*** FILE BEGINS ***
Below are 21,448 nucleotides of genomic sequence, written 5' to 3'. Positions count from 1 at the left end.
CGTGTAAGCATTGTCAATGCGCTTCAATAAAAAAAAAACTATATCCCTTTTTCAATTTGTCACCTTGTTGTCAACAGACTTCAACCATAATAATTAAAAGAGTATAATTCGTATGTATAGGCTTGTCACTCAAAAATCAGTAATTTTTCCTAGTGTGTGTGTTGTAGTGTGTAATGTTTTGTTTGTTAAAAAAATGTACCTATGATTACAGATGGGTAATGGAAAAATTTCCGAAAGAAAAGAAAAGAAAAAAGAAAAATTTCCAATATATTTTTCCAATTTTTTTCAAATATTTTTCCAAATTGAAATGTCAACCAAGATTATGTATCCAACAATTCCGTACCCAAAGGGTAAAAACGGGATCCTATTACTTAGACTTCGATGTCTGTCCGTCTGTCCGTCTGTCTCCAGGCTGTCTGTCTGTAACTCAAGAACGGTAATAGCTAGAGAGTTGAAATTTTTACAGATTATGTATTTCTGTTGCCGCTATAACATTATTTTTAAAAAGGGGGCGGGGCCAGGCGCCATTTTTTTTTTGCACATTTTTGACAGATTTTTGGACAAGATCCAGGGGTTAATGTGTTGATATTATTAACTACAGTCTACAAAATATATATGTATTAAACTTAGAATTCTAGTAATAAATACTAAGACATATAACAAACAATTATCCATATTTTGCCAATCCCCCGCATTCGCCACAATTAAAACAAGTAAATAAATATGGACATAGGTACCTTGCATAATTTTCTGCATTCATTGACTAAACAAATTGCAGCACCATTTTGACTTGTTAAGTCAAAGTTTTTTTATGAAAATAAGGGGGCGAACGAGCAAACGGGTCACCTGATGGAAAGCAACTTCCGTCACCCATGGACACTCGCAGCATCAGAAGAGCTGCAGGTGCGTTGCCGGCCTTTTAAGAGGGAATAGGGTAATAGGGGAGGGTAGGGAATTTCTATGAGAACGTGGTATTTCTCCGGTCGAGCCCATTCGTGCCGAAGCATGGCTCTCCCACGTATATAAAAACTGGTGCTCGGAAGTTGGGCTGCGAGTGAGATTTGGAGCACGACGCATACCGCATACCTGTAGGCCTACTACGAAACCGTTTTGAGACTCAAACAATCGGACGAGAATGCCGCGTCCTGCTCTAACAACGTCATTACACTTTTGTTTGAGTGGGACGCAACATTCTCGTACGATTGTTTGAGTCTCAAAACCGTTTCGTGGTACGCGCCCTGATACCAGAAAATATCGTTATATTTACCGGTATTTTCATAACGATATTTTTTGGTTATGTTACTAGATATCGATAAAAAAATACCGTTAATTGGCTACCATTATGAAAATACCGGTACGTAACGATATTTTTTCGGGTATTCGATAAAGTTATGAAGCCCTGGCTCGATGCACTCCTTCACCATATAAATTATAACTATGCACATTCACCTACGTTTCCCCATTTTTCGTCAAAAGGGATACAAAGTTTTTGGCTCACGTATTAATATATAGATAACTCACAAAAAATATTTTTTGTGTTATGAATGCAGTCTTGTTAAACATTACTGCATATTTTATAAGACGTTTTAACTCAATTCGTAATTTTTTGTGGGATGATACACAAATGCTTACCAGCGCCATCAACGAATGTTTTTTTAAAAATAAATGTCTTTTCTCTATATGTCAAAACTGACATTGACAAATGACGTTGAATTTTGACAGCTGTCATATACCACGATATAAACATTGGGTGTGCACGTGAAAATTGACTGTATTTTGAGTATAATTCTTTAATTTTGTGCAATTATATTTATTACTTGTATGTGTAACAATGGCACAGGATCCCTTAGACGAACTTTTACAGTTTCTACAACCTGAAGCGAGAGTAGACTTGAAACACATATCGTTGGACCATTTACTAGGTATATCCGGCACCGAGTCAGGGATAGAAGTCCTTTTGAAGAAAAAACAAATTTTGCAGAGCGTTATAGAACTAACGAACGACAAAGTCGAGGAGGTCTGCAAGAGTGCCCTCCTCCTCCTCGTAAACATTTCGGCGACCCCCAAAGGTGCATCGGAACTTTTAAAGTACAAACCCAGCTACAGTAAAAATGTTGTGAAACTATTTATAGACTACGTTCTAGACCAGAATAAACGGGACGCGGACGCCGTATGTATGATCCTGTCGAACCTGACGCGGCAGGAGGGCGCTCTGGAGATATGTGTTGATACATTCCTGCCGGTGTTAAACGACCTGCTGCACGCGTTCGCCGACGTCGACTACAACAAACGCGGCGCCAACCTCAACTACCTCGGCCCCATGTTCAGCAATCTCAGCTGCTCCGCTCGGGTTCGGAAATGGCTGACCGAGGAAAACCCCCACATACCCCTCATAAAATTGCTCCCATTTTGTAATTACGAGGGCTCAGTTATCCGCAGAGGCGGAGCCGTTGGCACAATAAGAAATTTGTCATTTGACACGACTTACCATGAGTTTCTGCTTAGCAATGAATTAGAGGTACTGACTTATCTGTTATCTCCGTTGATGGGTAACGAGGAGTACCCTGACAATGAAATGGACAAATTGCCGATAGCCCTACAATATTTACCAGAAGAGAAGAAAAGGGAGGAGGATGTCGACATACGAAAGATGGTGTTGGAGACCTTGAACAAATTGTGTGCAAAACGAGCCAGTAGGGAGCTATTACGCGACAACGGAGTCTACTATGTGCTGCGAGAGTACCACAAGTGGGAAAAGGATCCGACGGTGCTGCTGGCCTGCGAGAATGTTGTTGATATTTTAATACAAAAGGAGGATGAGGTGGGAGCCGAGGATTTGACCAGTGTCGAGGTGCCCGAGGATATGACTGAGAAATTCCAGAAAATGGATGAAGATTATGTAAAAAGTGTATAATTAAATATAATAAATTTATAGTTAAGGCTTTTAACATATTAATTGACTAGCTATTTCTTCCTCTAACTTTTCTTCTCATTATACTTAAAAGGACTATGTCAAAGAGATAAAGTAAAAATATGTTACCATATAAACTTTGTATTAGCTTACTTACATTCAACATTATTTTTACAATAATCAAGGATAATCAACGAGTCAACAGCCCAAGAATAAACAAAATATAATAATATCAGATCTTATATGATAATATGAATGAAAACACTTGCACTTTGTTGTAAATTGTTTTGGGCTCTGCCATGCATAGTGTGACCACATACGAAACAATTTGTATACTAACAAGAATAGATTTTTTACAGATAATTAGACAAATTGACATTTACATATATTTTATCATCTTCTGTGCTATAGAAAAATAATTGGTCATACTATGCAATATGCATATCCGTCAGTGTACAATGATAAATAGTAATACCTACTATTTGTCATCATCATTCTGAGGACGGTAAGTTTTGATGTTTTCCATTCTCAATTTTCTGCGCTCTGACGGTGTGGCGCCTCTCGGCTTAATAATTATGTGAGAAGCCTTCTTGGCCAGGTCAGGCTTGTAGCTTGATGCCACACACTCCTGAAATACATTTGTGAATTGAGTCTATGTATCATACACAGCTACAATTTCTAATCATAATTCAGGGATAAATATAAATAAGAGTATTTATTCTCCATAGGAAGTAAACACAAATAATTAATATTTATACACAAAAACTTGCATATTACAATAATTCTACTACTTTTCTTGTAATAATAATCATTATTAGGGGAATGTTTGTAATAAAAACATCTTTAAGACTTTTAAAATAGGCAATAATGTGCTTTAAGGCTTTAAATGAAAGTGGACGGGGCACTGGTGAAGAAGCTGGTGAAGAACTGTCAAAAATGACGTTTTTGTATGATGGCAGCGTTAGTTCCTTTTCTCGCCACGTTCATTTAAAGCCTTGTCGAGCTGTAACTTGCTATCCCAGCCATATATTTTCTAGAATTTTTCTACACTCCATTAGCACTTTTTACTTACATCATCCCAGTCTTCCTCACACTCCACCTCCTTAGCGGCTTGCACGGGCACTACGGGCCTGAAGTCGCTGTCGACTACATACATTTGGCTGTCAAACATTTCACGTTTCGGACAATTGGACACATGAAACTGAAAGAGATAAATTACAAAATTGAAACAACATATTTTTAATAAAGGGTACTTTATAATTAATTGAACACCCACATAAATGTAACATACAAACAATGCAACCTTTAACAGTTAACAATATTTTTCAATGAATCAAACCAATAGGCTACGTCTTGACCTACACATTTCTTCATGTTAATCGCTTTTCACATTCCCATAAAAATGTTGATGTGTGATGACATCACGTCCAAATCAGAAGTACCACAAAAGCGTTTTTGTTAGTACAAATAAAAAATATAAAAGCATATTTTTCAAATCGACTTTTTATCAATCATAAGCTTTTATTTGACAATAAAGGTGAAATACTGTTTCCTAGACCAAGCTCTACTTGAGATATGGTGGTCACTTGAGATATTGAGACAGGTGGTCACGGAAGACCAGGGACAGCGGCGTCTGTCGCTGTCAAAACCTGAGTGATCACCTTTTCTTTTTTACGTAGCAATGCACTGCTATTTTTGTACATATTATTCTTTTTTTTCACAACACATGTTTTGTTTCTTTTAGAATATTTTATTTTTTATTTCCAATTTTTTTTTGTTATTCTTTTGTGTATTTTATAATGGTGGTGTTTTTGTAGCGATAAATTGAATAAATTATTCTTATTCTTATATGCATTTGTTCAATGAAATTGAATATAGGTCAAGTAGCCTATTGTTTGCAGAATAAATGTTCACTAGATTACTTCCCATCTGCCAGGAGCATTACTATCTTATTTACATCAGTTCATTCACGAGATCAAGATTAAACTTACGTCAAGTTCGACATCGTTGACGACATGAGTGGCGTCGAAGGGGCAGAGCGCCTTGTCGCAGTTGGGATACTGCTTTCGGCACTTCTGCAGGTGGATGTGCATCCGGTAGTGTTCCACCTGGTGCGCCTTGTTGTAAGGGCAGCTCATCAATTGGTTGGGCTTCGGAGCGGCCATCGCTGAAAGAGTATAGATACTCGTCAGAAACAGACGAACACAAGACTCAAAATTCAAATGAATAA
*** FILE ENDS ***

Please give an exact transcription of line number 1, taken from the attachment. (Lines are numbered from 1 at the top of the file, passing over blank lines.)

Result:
Below are 21,448 nucleotides of genomic sequence, written 5' to 3'. Positions count from 1 at the left end.